National Geographic use genetic markers, mutations on the Y chromosome, to track the male lineage. For females, they use the mitochondria. I ran the test for my Y chromosome which, because only males have one, is transferred intact from the man to his son. No shuffling like the other chromosomes; they only change by mutation.
A few weeks later I received my map, below
My ancestor crossed the Red Sea 40-50,000 years ago, and moved either northeast into modern day Pakistan or northwest into modern Turkey, My haplogroup -- my "tribe," as best as they can tell, is G-M201 of the more ancient M168, P143, and M89 lineage. Today, thirty percent of men in the Caucus Mountains, 14% in Sardinia, 10% in northern Italy, 8% in northern Spain, and 7% of Turkish men are my haplogroup brothers.
Now I'll share a little family secret, or least a family suspicion. Some of us have noticed what appear to be African facial features in some relatives, and by induction my paternal grandmother's line seems implicated. At times, in certain light, she looked like a black woman. And I remember doing a double take on a photo of Mobutu Sese Seko, infamous leader of Zaire, thinking it was my uncle in a funny hat. I'll admit there was a little inclusive pride surrounding this family curiosity.
With National Genographic Project I thought, here is an opportunity to see if it was true. My grandmother, you see, had come from Kentucky and although they weren't wealthy and I've never heard rumor, it's possible that one of her ancestors at some point owned slaves. There would have been slaves in that area, at any rate. I've read that if a white man impregnated a black slave and the children were light enough skinned they were sometimes raised in the father's home. This would be great taboo for all sorts of reasons, of course, and it seems likely in the prim southern culture such a secret could die within a generation or two, leaving just the genetic trace which I have mentioned.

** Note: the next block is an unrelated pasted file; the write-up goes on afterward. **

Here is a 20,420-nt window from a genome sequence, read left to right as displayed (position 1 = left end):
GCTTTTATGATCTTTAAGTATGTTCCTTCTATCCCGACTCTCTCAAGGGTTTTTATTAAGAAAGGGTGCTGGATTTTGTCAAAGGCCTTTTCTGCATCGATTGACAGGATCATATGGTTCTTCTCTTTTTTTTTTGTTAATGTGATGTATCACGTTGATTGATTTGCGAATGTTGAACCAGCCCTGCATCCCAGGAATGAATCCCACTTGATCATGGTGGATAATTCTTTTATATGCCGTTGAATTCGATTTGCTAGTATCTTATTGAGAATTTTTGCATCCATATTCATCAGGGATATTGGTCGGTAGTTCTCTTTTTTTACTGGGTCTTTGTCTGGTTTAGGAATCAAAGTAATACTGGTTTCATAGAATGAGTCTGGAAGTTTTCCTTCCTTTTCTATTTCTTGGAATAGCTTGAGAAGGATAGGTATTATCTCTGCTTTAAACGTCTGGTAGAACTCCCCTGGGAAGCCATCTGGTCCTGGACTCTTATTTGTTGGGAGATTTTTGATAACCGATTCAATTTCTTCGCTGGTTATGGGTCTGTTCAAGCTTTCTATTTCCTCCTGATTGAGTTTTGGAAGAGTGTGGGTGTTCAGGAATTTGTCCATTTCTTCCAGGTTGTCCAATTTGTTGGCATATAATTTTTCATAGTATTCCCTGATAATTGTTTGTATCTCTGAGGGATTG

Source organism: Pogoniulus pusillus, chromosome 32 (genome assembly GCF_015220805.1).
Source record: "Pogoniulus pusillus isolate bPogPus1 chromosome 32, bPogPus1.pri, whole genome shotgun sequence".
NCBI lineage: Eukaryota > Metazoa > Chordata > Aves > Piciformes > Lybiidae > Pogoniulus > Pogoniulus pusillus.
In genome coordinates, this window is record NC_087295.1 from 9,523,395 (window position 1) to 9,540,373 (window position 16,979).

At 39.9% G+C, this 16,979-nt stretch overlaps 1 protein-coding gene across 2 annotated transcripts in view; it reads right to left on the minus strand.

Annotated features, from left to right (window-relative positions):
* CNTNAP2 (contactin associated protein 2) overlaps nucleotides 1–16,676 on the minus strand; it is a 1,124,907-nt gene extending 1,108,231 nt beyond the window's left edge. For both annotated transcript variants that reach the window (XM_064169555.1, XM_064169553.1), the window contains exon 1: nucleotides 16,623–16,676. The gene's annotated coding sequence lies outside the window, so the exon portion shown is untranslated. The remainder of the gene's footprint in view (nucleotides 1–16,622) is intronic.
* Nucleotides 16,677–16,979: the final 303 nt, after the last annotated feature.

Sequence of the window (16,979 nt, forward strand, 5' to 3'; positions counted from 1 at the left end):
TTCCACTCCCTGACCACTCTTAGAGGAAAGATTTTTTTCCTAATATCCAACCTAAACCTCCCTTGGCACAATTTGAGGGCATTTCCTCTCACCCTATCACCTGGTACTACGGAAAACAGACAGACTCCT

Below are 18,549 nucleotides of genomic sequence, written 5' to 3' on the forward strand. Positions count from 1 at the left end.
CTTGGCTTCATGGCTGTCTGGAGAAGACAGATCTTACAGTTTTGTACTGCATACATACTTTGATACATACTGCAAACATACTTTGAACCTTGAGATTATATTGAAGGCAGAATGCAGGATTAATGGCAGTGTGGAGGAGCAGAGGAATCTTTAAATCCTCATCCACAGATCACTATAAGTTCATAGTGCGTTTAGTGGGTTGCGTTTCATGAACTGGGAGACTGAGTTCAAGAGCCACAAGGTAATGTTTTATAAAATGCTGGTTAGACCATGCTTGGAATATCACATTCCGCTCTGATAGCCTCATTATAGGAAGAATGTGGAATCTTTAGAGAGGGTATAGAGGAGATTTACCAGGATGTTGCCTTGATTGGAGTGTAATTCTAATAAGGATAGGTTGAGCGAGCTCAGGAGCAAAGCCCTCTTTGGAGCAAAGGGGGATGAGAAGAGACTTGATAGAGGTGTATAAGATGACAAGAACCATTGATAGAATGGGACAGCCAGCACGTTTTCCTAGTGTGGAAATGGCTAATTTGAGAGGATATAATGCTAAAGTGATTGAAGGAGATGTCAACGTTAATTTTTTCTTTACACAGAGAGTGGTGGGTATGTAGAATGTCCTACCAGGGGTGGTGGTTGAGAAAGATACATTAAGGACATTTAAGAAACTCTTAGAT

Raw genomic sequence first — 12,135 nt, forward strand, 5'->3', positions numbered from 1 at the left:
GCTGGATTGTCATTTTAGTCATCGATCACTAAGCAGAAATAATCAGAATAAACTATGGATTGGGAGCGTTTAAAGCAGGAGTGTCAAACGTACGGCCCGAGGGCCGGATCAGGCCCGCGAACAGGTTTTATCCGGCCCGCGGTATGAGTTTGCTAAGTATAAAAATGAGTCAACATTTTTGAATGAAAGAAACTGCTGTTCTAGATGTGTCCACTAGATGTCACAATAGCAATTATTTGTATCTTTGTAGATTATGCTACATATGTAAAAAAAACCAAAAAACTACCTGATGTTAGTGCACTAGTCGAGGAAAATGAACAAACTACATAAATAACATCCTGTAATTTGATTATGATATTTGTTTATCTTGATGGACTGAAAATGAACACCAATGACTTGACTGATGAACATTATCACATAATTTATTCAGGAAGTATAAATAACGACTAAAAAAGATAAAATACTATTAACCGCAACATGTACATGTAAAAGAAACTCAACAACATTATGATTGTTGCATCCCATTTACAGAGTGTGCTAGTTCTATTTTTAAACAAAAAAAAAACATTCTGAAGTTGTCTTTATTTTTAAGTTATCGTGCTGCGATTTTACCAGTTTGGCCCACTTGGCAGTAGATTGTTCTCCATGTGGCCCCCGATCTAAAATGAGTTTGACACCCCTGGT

Her maiden name couldn't be more Scotts/Irish: O'Bannon but surnames were almost always attached to the Y chromosome, not to the mitochondria which I could now trace.
A short biology lesson. Mitochondria are the little "cells-within-our-cells," at one time actually invading bacteria, most people believe. They create heat and more important, they package up energy as adenosine triphosphate (ADP), which is sent around the body to do work. The mitochondria are essential to almost all organisms with a nucleated cell: the "eukaryotes."
For the present purpose two things are most relevant. One is that the mitochondria only get passed on from the mother. Males get them, and they become the organelles which propel sperm, but jettison before entering the egg. Matt Ridley, in his excellent "The Red Queen," explains that, in essence, male and female organelles will fight (chemically) if they encounter one another in the egg, so have come to an agreement -- so to speak -- that the males' will not enter. The second thing about mitochondria is that they carry their own DNA. It's circular and there are up to ten copies in each cell, but for reasons explained above it's passed on intact -- except for mutations. National Geographic is able to trace the female line back through time this way, using the mutations or "markers" to do so.
My grandmother is no longer living. But note that while mitochondria are not passed on through males it is passed on to males, so I asked my father to swab his cheek to have her mitochondria genographed, and he did.